You have done a great job at interviewing for a job and now you sit by the phone and wait for it to ring, right? Wrong.
After impressing everyone at the interview you came home and sent a thank you note not just to the person interviewing you, but also to anyone who attended and sat in on the actual interview. Make sure to spell names correctly; it would be a shame to blow it now by accidentally turning a “Mr.” into a Ms.”
Immediately after that you need to turn your head toward positions elsewhere, not allowing yourself to become complacent but rather to use the success of this interview to buoy you to another. Doing begets doing.
As you begin to look into other options you may even hear the telephone ring with an offer. At first they might simply be requesting a second interview. In many industries this is a necessary step and you might even be asked to come back a third time. Remember that the same principles apply to each interview: be impressive and be consistent.
Depending on your industry there may also be a background check and reference check. Best to contact references even if they know you are using their names, and alert them to any particulars from the previous interview so that they might be better ready to answer specific questions.
When the process is over and an offer is made, take a few deep breaths before answering even if you already know what you want. Don’t feel pressured to say yes on the spot. Tell the hiring manager how happy you are to hear from them and that you are certainly interested but would like a chance to discuss this offer with your family.
We know how easy it is to jump at the first offer when you need a job but look at the offer closely just to make sure you understand what the offer is and how it may suit you. Any business would rather you decline an offer that isn’t right than accept the position only to leave soon after so consider these aspects of the offer before your answer:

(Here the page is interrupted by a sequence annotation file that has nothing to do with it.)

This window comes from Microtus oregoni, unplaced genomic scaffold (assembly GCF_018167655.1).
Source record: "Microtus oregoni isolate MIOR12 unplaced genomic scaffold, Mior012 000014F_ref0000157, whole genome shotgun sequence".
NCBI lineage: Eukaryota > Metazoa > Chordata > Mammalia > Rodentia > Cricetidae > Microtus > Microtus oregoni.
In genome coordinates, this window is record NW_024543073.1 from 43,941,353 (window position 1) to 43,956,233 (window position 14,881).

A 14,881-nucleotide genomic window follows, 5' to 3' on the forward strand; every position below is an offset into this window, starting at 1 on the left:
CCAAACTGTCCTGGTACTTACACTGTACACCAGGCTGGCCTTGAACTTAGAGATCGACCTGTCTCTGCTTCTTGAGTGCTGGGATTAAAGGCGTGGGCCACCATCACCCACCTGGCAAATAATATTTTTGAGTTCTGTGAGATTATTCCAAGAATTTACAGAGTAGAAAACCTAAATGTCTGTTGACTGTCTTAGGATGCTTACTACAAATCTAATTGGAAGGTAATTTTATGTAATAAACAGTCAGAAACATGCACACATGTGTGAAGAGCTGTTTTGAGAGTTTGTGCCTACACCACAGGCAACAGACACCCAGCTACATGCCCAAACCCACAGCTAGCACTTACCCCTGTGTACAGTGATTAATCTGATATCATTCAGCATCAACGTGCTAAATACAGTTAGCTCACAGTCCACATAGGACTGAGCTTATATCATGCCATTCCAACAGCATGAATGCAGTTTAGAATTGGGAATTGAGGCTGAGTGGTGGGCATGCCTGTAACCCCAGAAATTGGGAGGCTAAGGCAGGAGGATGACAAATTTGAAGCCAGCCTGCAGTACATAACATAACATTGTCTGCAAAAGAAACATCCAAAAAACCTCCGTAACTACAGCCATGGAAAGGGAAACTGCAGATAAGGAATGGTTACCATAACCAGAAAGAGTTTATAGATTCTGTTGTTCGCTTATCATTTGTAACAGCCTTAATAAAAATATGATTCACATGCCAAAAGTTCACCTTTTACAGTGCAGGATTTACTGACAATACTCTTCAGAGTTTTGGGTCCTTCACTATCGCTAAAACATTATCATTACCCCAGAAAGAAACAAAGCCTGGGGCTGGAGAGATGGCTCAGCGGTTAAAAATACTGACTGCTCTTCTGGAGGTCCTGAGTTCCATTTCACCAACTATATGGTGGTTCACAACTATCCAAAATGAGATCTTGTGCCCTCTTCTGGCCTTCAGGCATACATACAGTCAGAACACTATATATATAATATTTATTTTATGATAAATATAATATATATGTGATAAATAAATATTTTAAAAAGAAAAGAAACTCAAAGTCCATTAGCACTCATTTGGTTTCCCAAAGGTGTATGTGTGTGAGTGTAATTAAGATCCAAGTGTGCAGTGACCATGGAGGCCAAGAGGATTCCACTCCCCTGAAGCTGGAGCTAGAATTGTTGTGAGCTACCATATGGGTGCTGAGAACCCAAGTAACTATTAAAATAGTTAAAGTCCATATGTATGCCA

Money – Obviously this is one of the primary reasons for taking the job so make sure this job gives you enough to pay bills but also that the amount is enough to make you feel you are being paid what you’re worth. If not, you will only have resentment later.
Benefits – Take a long look at the benefits package if there is one. Find out what amounts you are being asked to contribute and see how entering into family plans affect the package. Also ask when the benefits kick in, which sometimes may be as long as ninety days. Other important considerations are vacation time and 401K contributions.
Travel – If it wasn’t specifically enunciated during the interview they might present how much travel the position will involve. Make sure it is in line with your capabilities.
Culture – What is the dress code? Are you expected to attend many social events? Are your religious holidays on their holiday calendar? Do some research before deciding how to respond to the offer.
Goals – Lastly take a look at how this position fits into your future career and life plans.
You may end up accepting or declining a job on the phone, but it also may be a good idea to follow up in writing to confirm the details. In this letter or email make certain to again thank them for the offer and state your decision clearly as well as the general terms of the agreement. Either way be brief and grateful.
Congratulations. It’s been a long hard road but you have done everything you can to put yourself in a position for success. Keep in mind this job is an opportunity to achieve your dreams and have an idea of how it fits into your overall life plan. Even if it isn’t the ideal position you should take the attitude that you can turn this position into something more than it was intended to be.
With your new position and new dreams in place you are now well on your way to becoming all that you can be. You did it. Dream on!
Jason Veduccio is a hard-working entrepreneur following his dreams, and he wants you to dream, too. Drawing on his experiences working with companies on marketing, technology, hiring, and workplace issues, his regular column will demystify the job search process and identify strategies for moving up the corporate ladder. Founder of In1Concepts, Jason also knows the ins and outs of launching a new business. He welcomes your questions and can be reached at firstname.lastname@example.org.